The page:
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      Cutaneous Lesions of Multiple Myeloma of the Lower Extremity Masquerading as Squamous Cell Carcinoma

      1 , 2 , 3 , 4 , , 5

      ,

      Cureus

      Cureus

      cutaneous metastases, cutaneous myeloma, multiple myeloma, squamous cell carcinoma

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          Abstract

          Cutaneous involvement in multiple myeloma (MM) is a rare manifestation, being more prevalent in patients with aggressive subtypes, and refractory to standard therapies. Due to the rarity of this diagnosis, the reported clinical characteristics have been protean and relatively non-specific. Lower extremity involvement of cutaneous MM is an uncommon anatomical location for this diagnosis. We present a patient with refractory IgG lambda MM, and a past medical history of squamous cell carcinoma of the lower extremities who developed cutaneous MM in his lower leg. At the time of initial evaluation, the lesions mimicked squamous cell carcinoma, posing a diagnostic challenge. Histopathological and immunohistochemical studies confirmed cutaneous involvement by multiple myeloma. There needs to be a high clinical suspicion for cutaneous MM in patients with MM presenting with new skin lesions.

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          Most cited references 7

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          The spectrum of cutaneous disease in multiple myeloma.

          Multiple myeloma (MM) is a plasma cell dyscrasia characterized by a clonal proliferation of plasma cells that produces a monoclonal protein. There are dermatologic disorders that have been associated with MM, such as amyloidosis, cryoglobulinemia, POEMS syndrome, normolipemic plane xanthoma, and plasmacytoma. The high volume of patients with MM seen at our institution presents an opportunity to define more extensively the spectrum of cutaneous diseases seen in concert with MM. We reviewed 2357 pathology reports of all patients with a diagnosis of MM to find those who had undergone a skin biopsy. Files were searched for bone-marrow diagnosis, and for type and number of transplants. In all, 284 patients yielded 472 skin biopsy specimens (average 1.7/patient). Skin biopsy specimen diagnoses included neoplastic lesions, (111; 73 malignant, 38 benign), graft-versus-host disease (120), drug-related lesions (46), cutaneous eruption of lymphocyte recovery (3), thrombocytopenia-related lesions (9), normolipemic plane xanthoma (1), amyloidosis (1), Sweet's syndrome (7), panniculitis (1), papulosquamous lesions (18), bullous diseases (17), vasculitis (11), infectious lesions (41), granulomatous dermatitis (6), alopecia cicatrisata (1), nonspecific lesions (77), and unrelated lesions (2). Skin biopsy specimens from patients with MM less than 60 days from transplant most commonly show sequelae of the transplant such as graft-versus-host disease, Grover's disease (as a result of leukocytopenia and fever, waiting for engraftment), drug eruptions, chemotherapy effect, thrombocytopenic effect, cutaneous eruption of lymphocyte recovery, and Sweet's syndrome (possibly as a result of granulocyte-macrophage colony-stimulating factor). Biopsy specimens taken more than 60 days from transplant most commonly show graft-versus-host disease, drug eruptions, and Sweet's syndrome but also show unrelated conditions such as neoplastic lesions, nevi, papulosquamous lesions, vasculitis, infections, and nonspecific changes.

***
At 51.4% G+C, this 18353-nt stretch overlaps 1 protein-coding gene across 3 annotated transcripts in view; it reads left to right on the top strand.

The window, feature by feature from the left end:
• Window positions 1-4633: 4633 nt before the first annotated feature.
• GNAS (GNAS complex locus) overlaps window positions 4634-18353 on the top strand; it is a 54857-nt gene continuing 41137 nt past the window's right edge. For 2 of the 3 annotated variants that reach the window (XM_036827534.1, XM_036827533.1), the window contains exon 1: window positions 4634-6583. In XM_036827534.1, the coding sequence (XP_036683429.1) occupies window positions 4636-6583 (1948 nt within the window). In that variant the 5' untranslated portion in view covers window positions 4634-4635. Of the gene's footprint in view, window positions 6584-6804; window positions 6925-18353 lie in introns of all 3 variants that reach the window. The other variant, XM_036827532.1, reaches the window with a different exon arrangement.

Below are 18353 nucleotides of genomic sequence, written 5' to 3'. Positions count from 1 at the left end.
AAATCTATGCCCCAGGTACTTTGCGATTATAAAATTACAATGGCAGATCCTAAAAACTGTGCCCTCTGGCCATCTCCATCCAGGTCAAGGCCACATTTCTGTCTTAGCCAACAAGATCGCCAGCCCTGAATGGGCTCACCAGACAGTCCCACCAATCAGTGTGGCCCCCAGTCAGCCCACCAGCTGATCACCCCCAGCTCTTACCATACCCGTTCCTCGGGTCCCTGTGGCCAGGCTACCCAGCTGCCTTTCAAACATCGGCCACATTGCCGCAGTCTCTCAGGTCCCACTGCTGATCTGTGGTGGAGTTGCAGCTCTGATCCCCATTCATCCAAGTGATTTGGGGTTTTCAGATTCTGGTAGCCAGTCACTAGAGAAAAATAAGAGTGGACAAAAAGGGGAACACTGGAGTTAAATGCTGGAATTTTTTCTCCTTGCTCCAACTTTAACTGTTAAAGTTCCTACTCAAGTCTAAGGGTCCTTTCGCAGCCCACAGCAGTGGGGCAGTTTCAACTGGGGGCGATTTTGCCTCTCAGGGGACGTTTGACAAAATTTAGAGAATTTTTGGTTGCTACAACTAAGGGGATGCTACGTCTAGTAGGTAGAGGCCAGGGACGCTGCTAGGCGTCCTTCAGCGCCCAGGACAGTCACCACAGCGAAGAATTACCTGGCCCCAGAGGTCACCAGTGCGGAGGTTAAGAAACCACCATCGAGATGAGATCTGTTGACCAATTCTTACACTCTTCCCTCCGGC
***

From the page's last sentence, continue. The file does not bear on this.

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            Cutaneous involvement in multiple myeloma (MM): A case series with clinicopathologic correlation

            Disease-specific skin lesions are rare in patients with multiple myeloma (MM).
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              Case for diagnosis. Cutaneous metastatic plasmacytomas

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                Author and article information

                Journal
                Cureus
                Cureus
                2168-8184
                Cureus
                Cureus (Palo Alto (CA) )
                2168-8184
                3 November 2020
                November 2020
                : 12
                : 11
                Affiliations
                [1 ] Internal Medicine, San Antonio Military Medical Center, San Antonio, USA
                [2 ] Advanced Dermatology and Cosmetic Surgery, University of Central Florida, Orlando, USA
                [3 ] Pathology, University of Texas MD Anderson Cancer Center, Houston, USA
                [4 ] Dermatology, University of Texas MD Anderson Cancer Center, Houston, USA
                [5 ] Dermatology, University of Texas McGovern Medical School at Houston, Houston, USA
                Author notes
                Article
                10.7759/cureus.11313
                7714738
                Copyright © 2020, Clutter et al.

                This is an open access article distributed under the terms of the Creative Commons Attribution License, which permits unrestricted use, distribution, and reproduction in any medium, provided the original author and source are credited.

                Categories
                Dermatology

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